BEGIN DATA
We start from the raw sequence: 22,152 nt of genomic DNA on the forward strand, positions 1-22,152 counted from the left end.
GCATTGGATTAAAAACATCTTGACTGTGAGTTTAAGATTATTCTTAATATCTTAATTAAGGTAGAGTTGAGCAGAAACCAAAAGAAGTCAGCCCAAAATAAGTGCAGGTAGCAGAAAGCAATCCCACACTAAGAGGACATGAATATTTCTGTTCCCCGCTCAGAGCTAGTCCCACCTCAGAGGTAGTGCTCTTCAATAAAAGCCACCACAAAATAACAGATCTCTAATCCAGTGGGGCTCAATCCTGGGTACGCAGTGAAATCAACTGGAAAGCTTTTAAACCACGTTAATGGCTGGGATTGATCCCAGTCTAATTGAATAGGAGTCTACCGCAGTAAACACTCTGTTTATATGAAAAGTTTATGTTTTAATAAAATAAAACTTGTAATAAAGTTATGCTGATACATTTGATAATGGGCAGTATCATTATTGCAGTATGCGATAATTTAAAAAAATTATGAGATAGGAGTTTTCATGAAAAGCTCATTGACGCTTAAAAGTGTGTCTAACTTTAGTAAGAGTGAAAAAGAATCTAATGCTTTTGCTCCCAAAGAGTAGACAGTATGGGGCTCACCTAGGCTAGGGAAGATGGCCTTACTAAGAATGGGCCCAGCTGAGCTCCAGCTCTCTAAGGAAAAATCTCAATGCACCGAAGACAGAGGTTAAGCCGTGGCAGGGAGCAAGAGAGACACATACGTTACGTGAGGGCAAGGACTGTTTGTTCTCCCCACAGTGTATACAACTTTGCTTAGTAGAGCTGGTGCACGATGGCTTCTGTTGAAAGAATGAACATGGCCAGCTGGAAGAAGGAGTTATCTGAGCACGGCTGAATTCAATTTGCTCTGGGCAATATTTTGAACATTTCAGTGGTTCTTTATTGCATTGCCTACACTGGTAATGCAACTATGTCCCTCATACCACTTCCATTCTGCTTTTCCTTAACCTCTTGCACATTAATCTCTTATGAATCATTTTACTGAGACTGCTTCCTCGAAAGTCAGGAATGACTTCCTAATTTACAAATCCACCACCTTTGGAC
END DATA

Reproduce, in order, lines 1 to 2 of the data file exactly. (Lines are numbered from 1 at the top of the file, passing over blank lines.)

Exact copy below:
We start from the raw sequence: 22,152 nt of genomic DNA on the forward strand, positions 1-22,152 counted from the left end.
GCATTGGATTAAAAACATCTTGACTGTGAGTTTAAGATTATTCTTAATATCTTAATTAAGGTAGAGTTGAGCAGAAACCAAAAGAAGTCAGCCCAAAATAAGTGCAGGTAGCAGAAAGCAATCCCACACTAAGAGGACATGAATATTTCTGTTCCCCGCTCAGAGCTAGTCCCACCTCAGAGGTAGTGCTCTTCAATAAAAGCCACCACAAAATAACAGATCTCTAATCCAGTGGGGCTCAATCCTGGGTACGCAGTGAAATCAACTGGAAAGCTTTTAAACCACGTTAATGGCTGGGATTGATCCCAGTCTAATTGAATAGGAGTCTACCGCAGTAAACACTCTGTTTATATGAAAAGTTTATGTTTTAATAAAATAAAACTTGTAATAAAGTTATGCTGATACATTTGATAATGGGCAGTATCATTATTGCAGTATGCGATAATTTAAAAAAATTATGAGATAGGAGTTTTCATGAAAAGCTCATTGACGCTTAAAAGTGTGTCTAACTTTAGTAAGAGTGAAAAAGAATCTAATGCTTTTGCTCCCAAAGAGTAGACAGTATGGGGCTCACCTAGGCTAGGGAAGATGGCCTTACTAAGAATGGGCCCAGCTGAGCTCCAGCTCTCTAAGGAAAAATCTCAATGCACCGAAGACAGAGGTTAAGCCGTGGCAGGGAGCAAGAGAGACACATACGTTACGTGAGGGCAAGGACTGTTTGTTCTCCCCACAGTGTATACAACTTTGCTTAGTAGAGCTGGTGCACGATGGCTTCTGTTGAAAGAATGAACATGGCCAGCTGGAAGAAGGAGTTATCTGAGCACGGCTGAATTCAATTTGCTCTGGGCAATATTTTGAACATTTCAGTGGTTCTTTATTGCATTGCCTACACTGGTAATGCAACTATGTCCCTCATACCACTTCCATTCTGCTTTTCCTTAACCTCTTGCACATTAATCTCTTATGAATCATTTTACTGAGACTGCTTCCTCGAAAGTCAGGAATGACTTCCTAATTTACAAATCCACCACCTTTGGAC